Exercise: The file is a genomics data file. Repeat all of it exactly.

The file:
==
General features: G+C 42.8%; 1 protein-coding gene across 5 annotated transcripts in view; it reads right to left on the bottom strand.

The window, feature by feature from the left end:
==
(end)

General features: G+C 42.8%; 1 protein-coding gene across 5 annotated transcripts in view; it reads right to left on the bottom strand.

The window, feature by feature from the left end: